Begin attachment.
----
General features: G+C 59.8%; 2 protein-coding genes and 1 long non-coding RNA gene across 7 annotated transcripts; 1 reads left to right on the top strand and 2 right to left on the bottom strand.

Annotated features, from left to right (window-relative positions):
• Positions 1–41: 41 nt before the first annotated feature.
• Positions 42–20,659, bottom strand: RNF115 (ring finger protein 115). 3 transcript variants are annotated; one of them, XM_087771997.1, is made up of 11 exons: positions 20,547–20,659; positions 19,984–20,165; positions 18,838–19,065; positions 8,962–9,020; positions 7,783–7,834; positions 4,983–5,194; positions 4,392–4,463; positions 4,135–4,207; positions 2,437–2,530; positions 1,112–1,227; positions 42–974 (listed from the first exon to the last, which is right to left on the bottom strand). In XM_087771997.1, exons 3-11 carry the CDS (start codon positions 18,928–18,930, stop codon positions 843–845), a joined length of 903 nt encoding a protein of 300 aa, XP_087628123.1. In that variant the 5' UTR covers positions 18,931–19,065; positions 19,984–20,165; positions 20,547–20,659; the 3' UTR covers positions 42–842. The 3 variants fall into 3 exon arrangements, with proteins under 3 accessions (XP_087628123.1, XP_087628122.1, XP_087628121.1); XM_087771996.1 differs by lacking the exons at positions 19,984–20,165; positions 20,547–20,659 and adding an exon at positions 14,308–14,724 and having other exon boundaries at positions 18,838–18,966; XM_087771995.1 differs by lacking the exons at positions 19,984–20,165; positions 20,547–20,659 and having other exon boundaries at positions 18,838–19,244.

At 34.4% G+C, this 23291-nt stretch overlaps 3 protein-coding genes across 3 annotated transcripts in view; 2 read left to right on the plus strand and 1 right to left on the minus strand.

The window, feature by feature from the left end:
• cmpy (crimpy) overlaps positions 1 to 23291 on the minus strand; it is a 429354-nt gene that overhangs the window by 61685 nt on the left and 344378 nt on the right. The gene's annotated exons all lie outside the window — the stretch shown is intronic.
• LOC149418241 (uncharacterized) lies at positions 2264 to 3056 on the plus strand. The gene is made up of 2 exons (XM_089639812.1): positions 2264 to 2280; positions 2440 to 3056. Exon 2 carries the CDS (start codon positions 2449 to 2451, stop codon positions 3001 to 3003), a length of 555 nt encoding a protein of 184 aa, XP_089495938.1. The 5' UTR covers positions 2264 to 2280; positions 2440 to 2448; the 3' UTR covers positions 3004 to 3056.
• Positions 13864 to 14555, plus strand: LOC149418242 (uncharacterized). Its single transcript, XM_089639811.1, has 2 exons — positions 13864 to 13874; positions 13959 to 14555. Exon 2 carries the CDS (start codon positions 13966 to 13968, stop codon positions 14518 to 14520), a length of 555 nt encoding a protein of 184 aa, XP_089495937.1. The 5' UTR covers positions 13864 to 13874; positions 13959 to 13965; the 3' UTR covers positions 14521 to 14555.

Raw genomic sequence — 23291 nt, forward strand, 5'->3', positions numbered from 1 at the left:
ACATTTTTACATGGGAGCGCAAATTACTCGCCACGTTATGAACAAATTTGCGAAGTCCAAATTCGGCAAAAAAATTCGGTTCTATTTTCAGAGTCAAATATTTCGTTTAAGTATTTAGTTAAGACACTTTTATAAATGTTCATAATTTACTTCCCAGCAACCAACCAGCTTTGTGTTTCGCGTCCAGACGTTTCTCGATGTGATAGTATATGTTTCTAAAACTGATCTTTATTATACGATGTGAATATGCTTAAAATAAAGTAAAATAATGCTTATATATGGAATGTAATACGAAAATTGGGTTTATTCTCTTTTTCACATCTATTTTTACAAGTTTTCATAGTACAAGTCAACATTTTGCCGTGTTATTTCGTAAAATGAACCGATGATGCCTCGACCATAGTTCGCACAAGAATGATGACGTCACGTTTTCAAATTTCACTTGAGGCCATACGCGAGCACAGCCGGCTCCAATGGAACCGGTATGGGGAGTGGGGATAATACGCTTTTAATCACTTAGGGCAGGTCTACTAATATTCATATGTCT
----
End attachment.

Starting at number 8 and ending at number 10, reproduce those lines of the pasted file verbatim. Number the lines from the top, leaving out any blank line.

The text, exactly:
• LOC149418241 (uncharacterized) lies at positions 2264 to 3056 on the plus strand. The gene is made up of 2 exons (XM_089639812.1): positions 2264 to 2280; positions 2440 to 3056. Exon 2 carries the CDS (start codon positions 2449 to 2451, stop codon positions 3001 to 3003), a length of 555 nt encoding a protein of 184 aa, XP_089495938.1. The 5' UTR covers positions 2264 to 2280; positions 2440 to 2448; the 3' UTR covers positions 3004 to 3056.
• Positions 13864 to 14555, plus strand: LOC149418242 (uncharacterized). Its single transcript, XM_089639811.1, has 2 exons — positions 13864 to 13874; positions 13959 to 14555. Exon 2 carries the CDS (start codon positions 13966 to 13968, stop codon positions 14518 to 14520), a length of 555 nt encoding a protein of 184 aa, XP_089495937.1. The 5' UTR covers positions 13864 to 13874; positions 13959 to 13965; the 3' UTR covers positions 14521 to 14555.

Raw genomic sequence — 23291 nt, forward strand, 5'->3', positions numbered from 1 at the left: